The e-mail is an electronic method of communicating with others in our network. In spite of its relative novelty, it has replaced paper in documenting and communicating thoughts. Its speed and simplicity add to the ease of doing business, but there are some ground rules that have to be respected least one fails to properly use this tool.
“I remember how excited I was when I received my first e-mail from a client. I remember feeling the moment, flexing my fingers in anticipation of responding and wondering whether or not the client would ask me a question that might require some research. Oh, the anticipation and excitement of service and learning!
The e-mail, I soon found out was an automated “Out-of-Office” message but that did not take away the magic of the e-mail for me. The e-mail signified another step in my ‘many steps’ journey. I was part of the professional working force. I was open for business.” D.S. Pasipanodya.
The following are some of the tips I have learned on how to respond to professional e-mails.
When responding to e-mails, it is important to :
- Prioritise the e-mails; responding to the most urgent first,
- Read through each e-mail to understand the contents i.e. gist/direction/requirements. Do not rush to respond to the e-mail. If necessary, do some research on the questions posed.
NB: It is a valuable ability/trait if you can anticipate any further questions that the other person might ask. If you are not yet at this level though, keep your response brief and make sure you respond to the questions asked at that point.
3. Gauge the tone of your e-mail. Use formal language and avoid colloquialism. For example, use “Dear Sir/Madam” instead of “Hie”. Never be overly familiar with your clients, workmates or superiors. After all, this is work and you must respond appropriately and within boundaries.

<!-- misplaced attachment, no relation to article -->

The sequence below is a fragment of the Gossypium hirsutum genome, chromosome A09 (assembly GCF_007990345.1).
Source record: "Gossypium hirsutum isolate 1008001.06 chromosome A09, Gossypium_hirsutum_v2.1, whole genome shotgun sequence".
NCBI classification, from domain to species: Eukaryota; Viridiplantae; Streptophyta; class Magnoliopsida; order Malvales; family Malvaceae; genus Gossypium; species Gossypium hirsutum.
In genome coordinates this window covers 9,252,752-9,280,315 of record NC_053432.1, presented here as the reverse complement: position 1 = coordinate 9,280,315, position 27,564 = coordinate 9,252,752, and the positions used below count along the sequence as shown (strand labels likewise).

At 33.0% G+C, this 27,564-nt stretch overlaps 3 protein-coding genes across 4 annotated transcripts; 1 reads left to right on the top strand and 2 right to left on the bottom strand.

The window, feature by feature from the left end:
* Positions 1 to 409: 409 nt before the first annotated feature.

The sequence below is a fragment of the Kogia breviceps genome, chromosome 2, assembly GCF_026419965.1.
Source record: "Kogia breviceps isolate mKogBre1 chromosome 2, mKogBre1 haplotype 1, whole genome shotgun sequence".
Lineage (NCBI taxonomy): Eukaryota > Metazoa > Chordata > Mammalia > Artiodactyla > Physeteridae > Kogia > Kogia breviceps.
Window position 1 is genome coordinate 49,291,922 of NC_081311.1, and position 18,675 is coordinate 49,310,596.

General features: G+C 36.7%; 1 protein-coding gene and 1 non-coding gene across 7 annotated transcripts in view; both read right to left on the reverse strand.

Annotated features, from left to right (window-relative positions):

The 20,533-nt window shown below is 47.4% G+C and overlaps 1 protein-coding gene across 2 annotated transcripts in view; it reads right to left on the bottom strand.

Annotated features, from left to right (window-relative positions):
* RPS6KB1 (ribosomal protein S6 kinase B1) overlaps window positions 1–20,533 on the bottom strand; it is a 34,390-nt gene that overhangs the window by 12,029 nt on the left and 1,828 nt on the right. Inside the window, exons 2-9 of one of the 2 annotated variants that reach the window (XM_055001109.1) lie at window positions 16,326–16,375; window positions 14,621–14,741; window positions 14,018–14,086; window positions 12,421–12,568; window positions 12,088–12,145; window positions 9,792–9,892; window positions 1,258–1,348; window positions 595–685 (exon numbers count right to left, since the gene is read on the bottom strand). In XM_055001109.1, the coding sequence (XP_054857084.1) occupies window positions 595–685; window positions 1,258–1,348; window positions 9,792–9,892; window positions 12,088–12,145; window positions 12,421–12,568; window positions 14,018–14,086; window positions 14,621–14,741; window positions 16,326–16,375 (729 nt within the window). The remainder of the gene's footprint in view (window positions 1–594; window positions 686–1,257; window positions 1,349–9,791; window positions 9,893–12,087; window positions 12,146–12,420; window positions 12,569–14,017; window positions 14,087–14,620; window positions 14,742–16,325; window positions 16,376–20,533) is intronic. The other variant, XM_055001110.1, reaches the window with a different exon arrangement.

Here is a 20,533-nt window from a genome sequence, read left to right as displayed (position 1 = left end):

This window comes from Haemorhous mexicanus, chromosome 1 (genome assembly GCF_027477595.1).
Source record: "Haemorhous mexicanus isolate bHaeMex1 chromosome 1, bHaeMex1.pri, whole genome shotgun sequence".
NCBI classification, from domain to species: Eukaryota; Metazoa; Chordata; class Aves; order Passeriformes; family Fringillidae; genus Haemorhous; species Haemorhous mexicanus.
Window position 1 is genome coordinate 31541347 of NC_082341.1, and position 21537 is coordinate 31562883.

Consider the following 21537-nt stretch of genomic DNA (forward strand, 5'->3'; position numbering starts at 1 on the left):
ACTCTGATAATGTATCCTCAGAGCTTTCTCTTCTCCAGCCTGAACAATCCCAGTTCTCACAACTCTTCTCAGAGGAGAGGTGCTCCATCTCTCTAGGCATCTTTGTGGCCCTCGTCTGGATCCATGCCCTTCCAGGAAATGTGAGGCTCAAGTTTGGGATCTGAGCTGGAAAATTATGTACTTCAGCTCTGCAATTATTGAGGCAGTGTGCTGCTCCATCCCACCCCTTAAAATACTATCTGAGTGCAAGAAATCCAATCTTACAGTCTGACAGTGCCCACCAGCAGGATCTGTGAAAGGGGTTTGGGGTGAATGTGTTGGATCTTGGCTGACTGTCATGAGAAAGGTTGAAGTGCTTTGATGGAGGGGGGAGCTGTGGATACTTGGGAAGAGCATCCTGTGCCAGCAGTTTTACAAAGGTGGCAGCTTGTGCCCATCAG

4. Let your e-mail have structure. It must make sense. Below is an explanation of the recommended structure:
a) I refer to… or…..The subject matter refers…
b) Provide a short answer to the question raised. Make your response clear and concise. Time is very important in a professional environment.
c) Explain the answer,
d) Explain any exceptions to c) above,
e) Your recommendation,
f) Valediction for example, I will report further by XXX or; I look forward to hearing from you, etc
g) Close with appealing and polite words. Sign off (Yours faithfully, yours sincerely, kind regards, etc)
It is apparent from the above that every e-mail is an opinion. Therefore, one needs to write it conscientiously!
Things to note:
- Avoid the kind of “robot” greeting like “Hello”; it reflects a too flimsy character of you in a work environment.
- You may wish to keep your e-mails and other correspondence. This is wise for record keeping purposes. Do not delete them unless you are sure they are not important. Take full advantage of e-mail and general electronic features such as; received and read reports, red flagging, follow-up reminders, etc
- If it will take you some time to respond to an e-mail, acknowledge receipt of the e-mail and let the other person know that you will get back to them. Don’t rush into writing; take time to think before writing. Always remember that every e-mail sent out in your name reflects the professional backbone of who you are.
- It is advisable to keep work e-mails separate from your personal e-mails. If your company does not provide business e-mail addresses, try to encourage them to do so.
Article written by Dorothy Pasipanodya. Dorothy is a lawyer by profession who believes that effective communication is a major way of bringing about change in all spheres of life. She is passionate about empowerment and loves a good challenge.
Main image taken from www.fluency.io